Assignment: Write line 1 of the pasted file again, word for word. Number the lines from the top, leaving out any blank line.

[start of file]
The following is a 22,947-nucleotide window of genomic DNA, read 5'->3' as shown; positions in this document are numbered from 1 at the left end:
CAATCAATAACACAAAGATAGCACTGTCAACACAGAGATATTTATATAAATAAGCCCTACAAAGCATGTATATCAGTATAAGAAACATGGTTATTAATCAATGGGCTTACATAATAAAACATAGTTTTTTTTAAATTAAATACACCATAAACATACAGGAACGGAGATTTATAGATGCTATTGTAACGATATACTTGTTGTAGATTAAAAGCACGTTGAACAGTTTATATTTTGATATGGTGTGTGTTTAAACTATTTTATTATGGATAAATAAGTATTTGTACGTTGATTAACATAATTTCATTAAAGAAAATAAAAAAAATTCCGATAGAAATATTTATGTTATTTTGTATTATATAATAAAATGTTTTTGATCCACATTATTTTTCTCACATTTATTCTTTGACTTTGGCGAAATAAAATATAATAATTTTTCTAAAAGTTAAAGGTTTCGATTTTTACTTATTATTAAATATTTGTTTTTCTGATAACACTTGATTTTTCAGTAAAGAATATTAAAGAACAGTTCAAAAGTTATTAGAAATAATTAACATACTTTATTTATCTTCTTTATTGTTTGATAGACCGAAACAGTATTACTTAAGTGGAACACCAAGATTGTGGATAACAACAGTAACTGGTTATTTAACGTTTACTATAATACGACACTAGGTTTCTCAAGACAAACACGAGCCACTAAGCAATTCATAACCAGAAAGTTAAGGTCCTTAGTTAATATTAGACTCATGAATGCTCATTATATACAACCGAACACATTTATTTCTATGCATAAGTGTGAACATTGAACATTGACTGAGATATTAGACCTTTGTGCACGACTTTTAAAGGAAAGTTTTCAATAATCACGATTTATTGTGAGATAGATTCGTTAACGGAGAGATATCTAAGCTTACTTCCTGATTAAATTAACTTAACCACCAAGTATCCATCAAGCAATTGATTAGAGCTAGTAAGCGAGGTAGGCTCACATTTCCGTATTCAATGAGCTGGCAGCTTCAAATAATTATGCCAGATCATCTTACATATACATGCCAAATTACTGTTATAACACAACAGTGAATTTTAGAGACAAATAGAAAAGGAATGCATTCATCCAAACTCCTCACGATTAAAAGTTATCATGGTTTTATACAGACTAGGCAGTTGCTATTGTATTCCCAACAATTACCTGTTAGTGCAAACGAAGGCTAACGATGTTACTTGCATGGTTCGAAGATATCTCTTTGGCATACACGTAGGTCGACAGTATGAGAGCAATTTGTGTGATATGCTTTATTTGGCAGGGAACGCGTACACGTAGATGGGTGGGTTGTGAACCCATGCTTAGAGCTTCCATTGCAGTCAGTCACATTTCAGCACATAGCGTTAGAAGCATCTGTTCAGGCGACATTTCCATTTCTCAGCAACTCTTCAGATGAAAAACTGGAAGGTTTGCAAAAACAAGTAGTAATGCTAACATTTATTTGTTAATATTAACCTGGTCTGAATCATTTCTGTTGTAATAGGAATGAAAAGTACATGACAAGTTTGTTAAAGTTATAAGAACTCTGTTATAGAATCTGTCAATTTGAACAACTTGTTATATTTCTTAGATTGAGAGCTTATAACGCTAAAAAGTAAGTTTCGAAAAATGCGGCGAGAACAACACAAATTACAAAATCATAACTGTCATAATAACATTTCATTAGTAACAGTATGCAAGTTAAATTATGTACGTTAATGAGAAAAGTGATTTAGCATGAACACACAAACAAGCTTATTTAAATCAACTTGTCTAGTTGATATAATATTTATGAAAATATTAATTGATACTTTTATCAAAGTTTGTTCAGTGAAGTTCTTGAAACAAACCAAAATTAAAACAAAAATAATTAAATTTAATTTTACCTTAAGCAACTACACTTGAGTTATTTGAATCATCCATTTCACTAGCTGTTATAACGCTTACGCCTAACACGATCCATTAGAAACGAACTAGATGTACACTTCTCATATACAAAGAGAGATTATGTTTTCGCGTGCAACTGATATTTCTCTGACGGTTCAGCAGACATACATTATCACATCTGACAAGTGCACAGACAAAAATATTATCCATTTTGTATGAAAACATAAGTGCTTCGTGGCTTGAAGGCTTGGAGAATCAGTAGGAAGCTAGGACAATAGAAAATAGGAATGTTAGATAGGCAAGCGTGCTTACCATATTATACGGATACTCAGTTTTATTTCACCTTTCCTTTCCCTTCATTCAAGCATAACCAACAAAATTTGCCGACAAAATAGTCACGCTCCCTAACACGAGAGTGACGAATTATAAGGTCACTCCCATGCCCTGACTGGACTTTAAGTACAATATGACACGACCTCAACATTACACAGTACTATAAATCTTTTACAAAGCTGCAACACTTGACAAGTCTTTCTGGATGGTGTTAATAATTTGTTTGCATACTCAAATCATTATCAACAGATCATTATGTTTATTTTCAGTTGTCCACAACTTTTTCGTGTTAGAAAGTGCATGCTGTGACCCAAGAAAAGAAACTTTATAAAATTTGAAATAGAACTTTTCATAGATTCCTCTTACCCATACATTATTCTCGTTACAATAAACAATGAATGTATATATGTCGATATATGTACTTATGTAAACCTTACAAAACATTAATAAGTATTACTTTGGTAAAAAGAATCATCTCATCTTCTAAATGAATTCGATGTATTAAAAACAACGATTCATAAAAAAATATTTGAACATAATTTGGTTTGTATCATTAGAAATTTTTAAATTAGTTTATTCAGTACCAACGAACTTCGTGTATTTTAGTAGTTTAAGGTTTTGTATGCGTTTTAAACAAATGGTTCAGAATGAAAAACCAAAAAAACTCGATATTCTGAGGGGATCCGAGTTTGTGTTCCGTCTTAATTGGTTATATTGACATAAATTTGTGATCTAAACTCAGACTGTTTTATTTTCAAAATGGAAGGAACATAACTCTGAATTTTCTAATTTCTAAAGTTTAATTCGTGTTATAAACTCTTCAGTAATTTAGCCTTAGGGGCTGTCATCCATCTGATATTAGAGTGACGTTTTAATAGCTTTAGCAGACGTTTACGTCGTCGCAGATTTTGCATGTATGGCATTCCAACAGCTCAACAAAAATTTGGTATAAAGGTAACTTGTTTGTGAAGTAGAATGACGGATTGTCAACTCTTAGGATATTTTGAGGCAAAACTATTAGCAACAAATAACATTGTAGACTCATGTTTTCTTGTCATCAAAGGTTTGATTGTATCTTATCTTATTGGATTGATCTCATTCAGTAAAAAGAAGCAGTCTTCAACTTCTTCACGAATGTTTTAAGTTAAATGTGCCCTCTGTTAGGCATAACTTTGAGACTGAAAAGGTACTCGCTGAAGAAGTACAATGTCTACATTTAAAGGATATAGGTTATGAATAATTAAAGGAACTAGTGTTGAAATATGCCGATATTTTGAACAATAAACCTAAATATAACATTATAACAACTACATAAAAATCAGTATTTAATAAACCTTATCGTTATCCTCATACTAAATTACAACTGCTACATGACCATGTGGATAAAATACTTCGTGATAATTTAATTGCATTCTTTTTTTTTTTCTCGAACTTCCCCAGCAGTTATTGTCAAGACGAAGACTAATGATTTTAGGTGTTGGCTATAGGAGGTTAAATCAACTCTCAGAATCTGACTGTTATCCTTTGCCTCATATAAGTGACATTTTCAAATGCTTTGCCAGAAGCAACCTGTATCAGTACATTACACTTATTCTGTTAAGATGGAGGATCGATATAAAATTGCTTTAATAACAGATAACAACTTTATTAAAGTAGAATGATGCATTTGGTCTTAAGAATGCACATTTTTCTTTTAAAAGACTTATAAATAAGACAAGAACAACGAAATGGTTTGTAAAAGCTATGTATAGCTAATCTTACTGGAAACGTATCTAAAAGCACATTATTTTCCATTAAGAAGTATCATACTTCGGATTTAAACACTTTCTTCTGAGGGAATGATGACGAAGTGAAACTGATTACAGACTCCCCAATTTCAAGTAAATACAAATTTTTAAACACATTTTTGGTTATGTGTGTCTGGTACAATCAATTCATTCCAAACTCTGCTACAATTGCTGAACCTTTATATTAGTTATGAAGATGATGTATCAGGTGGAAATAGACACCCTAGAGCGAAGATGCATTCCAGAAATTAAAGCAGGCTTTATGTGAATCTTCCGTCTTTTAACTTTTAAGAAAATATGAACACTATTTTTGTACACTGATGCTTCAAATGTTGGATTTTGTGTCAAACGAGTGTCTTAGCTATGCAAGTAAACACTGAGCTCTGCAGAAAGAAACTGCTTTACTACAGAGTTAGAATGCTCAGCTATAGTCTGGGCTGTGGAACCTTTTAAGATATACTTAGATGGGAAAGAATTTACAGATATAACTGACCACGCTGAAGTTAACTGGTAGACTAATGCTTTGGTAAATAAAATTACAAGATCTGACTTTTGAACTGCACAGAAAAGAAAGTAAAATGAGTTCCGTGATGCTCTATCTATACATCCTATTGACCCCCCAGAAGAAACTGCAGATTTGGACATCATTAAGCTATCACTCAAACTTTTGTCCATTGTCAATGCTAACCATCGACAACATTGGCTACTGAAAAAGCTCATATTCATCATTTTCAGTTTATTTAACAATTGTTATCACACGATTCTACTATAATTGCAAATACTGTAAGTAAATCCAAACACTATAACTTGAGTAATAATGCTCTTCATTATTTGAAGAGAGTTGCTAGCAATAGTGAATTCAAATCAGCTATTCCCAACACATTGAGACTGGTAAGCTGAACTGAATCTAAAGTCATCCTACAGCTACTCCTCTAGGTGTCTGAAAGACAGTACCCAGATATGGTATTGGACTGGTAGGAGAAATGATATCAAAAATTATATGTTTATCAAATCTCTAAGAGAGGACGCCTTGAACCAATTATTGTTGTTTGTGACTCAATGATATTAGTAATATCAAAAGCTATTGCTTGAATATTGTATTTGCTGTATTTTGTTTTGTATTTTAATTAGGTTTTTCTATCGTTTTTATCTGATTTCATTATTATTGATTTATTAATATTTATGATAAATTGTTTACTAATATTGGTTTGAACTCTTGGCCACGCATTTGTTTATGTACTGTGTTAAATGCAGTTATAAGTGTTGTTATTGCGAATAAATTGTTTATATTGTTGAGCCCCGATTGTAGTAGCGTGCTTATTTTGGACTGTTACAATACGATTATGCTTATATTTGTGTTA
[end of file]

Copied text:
The following is a 22,947-nucleotide window of genomic DNA, read 5'->3' as shown; positions in this document are numbered from 1 at the left end: